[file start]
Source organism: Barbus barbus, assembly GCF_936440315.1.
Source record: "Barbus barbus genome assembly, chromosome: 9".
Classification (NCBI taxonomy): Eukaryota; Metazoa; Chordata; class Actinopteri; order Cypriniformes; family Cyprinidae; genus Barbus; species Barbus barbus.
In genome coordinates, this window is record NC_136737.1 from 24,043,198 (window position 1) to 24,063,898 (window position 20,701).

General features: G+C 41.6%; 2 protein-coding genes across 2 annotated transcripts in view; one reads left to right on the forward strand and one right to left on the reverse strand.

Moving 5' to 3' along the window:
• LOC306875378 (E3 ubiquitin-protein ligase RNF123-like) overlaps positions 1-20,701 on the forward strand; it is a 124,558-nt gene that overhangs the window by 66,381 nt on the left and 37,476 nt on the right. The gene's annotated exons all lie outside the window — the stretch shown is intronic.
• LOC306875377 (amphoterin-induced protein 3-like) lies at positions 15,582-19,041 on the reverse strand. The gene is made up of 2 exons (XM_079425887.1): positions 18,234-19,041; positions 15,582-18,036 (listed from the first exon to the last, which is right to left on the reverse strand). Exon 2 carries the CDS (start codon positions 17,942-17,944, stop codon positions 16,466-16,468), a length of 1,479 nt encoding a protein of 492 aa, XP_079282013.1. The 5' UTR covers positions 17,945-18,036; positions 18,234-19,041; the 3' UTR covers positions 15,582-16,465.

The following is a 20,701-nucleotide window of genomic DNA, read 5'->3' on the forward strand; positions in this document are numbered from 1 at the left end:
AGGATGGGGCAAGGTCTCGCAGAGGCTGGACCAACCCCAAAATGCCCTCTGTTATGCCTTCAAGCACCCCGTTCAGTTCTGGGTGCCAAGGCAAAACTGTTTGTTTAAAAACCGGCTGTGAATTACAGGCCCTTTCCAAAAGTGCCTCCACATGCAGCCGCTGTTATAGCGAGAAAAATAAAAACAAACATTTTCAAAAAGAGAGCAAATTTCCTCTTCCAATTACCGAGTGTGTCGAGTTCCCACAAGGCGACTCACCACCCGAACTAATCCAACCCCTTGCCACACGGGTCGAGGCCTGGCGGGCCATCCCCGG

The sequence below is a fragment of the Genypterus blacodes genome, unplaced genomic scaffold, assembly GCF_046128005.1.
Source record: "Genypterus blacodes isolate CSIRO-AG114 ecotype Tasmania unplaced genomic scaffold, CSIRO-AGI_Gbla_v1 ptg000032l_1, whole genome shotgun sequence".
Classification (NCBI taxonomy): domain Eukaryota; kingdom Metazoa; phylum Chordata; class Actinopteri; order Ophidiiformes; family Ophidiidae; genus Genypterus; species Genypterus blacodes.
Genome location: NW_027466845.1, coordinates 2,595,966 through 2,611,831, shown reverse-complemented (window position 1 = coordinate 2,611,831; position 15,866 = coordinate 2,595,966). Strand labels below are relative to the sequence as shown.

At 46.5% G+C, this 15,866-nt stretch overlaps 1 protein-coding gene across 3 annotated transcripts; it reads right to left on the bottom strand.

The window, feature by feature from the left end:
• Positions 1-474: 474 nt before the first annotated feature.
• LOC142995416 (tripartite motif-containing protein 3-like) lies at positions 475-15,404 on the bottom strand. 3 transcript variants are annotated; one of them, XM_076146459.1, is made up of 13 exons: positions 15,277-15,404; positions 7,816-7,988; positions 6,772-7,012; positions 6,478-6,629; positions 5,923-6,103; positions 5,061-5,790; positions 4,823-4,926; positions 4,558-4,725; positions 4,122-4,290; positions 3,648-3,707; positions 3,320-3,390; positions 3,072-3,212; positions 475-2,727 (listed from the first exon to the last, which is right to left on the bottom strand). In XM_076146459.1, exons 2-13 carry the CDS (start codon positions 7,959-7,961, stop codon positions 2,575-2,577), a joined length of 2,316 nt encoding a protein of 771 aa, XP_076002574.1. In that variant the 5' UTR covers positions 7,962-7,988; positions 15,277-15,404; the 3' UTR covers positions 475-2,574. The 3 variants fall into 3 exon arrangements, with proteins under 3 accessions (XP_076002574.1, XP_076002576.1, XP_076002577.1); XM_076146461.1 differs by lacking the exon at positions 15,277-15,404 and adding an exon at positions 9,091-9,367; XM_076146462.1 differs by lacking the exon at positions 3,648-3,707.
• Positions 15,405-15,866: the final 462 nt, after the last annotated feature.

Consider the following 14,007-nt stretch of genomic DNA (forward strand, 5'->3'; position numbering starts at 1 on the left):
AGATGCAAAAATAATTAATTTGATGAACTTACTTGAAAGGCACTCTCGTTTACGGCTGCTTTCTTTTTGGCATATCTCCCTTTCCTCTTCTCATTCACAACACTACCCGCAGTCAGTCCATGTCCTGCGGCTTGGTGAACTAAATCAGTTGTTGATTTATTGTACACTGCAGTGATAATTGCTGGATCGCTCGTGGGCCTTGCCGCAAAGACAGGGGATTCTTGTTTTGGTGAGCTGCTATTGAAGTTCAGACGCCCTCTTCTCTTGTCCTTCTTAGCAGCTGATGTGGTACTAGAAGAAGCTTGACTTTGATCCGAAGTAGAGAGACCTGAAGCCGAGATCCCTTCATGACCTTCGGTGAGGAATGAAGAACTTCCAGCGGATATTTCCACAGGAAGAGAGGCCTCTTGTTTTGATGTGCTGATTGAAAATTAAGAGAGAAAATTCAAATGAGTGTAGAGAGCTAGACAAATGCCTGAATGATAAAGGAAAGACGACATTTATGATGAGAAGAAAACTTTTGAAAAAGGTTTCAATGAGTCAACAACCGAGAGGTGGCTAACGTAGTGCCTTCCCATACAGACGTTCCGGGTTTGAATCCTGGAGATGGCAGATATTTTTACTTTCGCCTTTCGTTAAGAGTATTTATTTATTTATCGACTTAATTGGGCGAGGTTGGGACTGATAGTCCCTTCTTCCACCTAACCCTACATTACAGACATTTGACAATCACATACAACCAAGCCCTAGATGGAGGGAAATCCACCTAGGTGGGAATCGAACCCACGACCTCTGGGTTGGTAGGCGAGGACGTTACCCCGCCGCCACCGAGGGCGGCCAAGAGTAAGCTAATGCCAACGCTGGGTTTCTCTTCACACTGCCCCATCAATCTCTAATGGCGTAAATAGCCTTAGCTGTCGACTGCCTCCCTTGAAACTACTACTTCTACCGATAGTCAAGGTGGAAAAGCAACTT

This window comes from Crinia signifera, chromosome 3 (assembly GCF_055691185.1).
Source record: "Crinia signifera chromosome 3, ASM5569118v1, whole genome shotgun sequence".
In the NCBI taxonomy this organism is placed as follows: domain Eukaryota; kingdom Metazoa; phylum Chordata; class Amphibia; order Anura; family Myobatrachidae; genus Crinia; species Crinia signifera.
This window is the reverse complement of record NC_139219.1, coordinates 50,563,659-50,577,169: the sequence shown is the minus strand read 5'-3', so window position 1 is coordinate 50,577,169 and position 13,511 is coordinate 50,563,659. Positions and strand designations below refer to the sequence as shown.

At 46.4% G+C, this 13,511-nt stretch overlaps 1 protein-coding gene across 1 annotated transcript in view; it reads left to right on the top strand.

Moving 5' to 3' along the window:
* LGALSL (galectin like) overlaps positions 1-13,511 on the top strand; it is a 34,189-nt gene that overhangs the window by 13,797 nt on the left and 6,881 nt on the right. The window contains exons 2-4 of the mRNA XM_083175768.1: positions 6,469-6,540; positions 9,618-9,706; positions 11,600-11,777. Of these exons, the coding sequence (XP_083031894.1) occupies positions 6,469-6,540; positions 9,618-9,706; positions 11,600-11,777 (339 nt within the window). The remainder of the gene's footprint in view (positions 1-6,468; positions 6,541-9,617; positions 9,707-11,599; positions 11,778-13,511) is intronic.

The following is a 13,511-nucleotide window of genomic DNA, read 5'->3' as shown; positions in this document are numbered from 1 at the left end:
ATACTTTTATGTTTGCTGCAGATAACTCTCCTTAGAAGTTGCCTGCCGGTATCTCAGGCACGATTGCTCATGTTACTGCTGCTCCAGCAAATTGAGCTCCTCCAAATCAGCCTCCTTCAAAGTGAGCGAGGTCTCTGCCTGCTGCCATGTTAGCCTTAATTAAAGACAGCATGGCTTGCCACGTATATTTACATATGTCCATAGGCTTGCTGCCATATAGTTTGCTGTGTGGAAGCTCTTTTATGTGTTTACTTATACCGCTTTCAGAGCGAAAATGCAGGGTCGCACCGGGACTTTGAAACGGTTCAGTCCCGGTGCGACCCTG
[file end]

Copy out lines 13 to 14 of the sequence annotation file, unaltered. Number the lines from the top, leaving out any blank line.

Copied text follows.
Classification (NCBI taxonomy): domain Eukaryota; kingdom Metazoa; phylum Chordata; class Actinopteri; order Ophidiiformes; family Ophidiidae; genus Genypterus; species Genypterus blacodes.
Genome location: NW_027466845.1, coordinates 2,595,966 through 2,611,831, shown reverse-complemented (window position 1 = coordinate 2,611,831; position 15,866 = coordinate 2,595,966). Strand labels below are relative to the sequence as shown.